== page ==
This is my go-to Telecaster. While I own quite a few others and they are all brilliant instruments this is the one that does most of the hard yards day in, day out. In my opinion, it is a cool looking guitar and it is the only one in my collection that has a sticker on it! I don’t normally put stickers on instruments – although, it’s been done so many times and often with iconic effect. Think Joe Strummers’ 66 Tele or wander further back to Woody Guthrie’s Gibson L-OO which he painted with the words “This Machine Kills Fascists”. While not wishing for anyone’s demise, I nevertheless decided that once the guitar was exactly to my liking I would add the sticker – kind of like a statement of ownership because this Tele was definitely not for sale. The fact that the sticker referred to the famous Sun Studios just added to this guitar’s mojo.
The guitar has had an interesting history. While both the body and neck are originally from Fender’s Ensenada Factory in Mexico they come from different years . I found the neck on Ebay and bought it sight unseen. This is not always a good strategy but I have found that the Mexican parts have generally been pretty reliable. I think the important thing is to ask every question and make sure your dealer has a good Ebay success rate (in my opinion 100% is preferable but 98.5% is acceptable. In both cases the transaction history should be reasonably high).
When this neck arrived it was everything the seller said it was. The neck was brand new and had what appeared to be the Jim Dunlop 6150 fret wire – a medium high gauge wire that I particularly like. The next step was a body and I decided to go for a loaded Mexican body. There are plenty available on Ebay and I snapped up a typical single coil version with a mint green pickguard. Once neck and body were put together I had a no frills Tele that looked okay, sounded okay but in the end it was … well … just okay. Soon enough somebody offered me a fair price for it so I let it go. I figured that was the end of my Tele customising experiment until I got a phone call from the new owner some six months later asking if I would buy it back.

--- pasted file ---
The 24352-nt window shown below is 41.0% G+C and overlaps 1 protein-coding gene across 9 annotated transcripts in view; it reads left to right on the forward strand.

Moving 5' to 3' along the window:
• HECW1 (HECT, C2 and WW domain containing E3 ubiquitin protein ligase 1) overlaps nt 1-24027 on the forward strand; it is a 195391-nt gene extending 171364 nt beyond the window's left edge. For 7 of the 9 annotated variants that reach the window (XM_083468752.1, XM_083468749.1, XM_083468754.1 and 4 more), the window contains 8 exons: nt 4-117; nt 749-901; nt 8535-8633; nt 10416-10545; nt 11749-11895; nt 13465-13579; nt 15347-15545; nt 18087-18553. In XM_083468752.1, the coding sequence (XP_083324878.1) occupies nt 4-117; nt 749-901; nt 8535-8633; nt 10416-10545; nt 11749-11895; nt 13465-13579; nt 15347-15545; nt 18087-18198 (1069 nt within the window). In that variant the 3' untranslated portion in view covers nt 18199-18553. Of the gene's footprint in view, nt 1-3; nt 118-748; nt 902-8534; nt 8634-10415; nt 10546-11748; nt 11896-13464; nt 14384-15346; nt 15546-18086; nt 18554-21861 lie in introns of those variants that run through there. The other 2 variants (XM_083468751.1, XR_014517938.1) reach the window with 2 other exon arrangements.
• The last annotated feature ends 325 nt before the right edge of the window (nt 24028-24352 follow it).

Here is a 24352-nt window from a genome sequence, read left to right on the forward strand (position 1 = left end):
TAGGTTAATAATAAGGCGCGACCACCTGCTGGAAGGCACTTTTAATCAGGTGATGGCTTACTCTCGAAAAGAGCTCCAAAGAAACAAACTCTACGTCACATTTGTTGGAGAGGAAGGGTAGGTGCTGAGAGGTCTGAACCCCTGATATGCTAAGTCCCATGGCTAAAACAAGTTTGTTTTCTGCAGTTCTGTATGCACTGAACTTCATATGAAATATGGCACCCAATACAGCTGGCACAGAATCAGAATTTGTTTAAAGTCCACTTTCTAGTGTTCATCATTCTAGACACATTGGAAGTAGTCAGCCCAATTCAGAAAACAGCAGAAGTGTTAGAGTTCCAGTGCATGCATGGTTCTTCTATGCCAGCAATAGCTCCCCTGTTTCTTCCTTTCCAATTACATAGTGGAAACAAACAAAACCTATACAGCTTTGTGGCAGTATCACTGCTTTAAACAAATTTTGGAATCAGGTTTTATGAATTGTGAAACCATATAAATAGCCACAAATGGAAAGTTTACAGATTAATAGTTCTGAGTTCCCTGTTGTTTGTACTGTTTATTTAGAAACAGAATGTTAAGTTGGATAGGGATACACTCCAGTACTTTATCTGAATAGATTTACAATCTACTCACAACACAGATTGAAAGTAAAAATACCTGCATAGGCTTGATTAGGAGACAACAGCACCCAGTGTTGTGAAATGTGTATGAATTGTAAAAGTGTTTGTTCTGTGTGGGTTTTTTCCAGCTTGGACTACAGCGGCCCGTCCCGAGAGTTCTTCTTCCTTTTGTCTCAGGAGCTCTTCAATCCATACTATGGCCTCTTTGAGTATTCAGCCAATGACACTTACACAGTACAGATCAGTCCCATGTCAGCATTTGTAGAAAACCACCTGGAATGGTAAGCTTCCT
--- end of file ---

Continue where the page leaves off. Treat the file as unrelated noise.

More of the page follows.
I agreed to take the guitar back and then had a think about what to do with it. The neck had a great feel but I wasn’t particularly excited about the standard Mexican pickups. I’d always loved the absolute “attitude” that seemed to scream from Keith Richards’ famous Tele that he’d dubbed “Micawber”. The key had been the perfect “mismatch” of the pickups – the old lap steel pickup in the bridge and the reversed 50’s Gibson Paf Humbucker in the neck.
I knew that these Mexican Tele’s had a rout for a humbucker in the neck position so I set about finding a great humbucker to put in the neck.
I was already a fan of Lollar pickups and once I realised that their Imperial pickup was switchable from humbucker to single coil my decision was made. The option of having the single coil is extremely useful for the performing guitarist. Work it out for yourself but if you apply the simple rule that the single coil will thin your sound while you’re playing rhythm, whereas the humbucker will fatten your sound in the solo sections you have a useful starting point.
The next step was to decide on the bridge pickup. Fortunately the loaded body had already come with the modern individual saddles (think Keith’s brass saddles on Micawber but in nickel. Either way, so much easier to fine tune than the vintage options). For me, the Seymour Duncan Lil ’59 was a no brainer. I didn’t want the bridge pickup to be switchable and this pickup can really funk it up. A great contrast to the Lollar. It also fits into the bridge rout without any mucking about.
Something I forgot to mention is that I needed to change the pickguard so it was cut for a humbucker in the neck (see the first two photos). This can present problems because not all pickguards will fit, so beware! Like all things related to guitar, do your homework and you will be fine.
The next thing I did was change the socket from the “boat” style Fender Tele socket (a different boat option than its Stratocaster counterpart) to the more efficient Les Paul style socket. Now I felt that I was on the home stretch but there was one last detail that I needed to attend to make this the optimum performing machine.
I love the Gotoh 510 tuners. I use them on my acoustic guitars and for this project I used the locking mini tuners. They are 18:1 gear ratio and are extremely efficient. Yes, they are a little more expensive but they are definitely worth the few extra dollars.
Finally, please note that after so much attention to detail in preparing this project I had no hesitation in allowing a qualified technician to do all the necessary soldering and final set-up for me. As I have mentioned in previous posts the good guitar technicians are out there and they are worth the expense. In this case Alan Rigg (look him up) was the man to join the dots for me and his attention to detail was absolutely invaluable.
What has come from the experience is an extremely fine guitar that hasn’t broken the bank, and will have a long playing history for many, many years to come.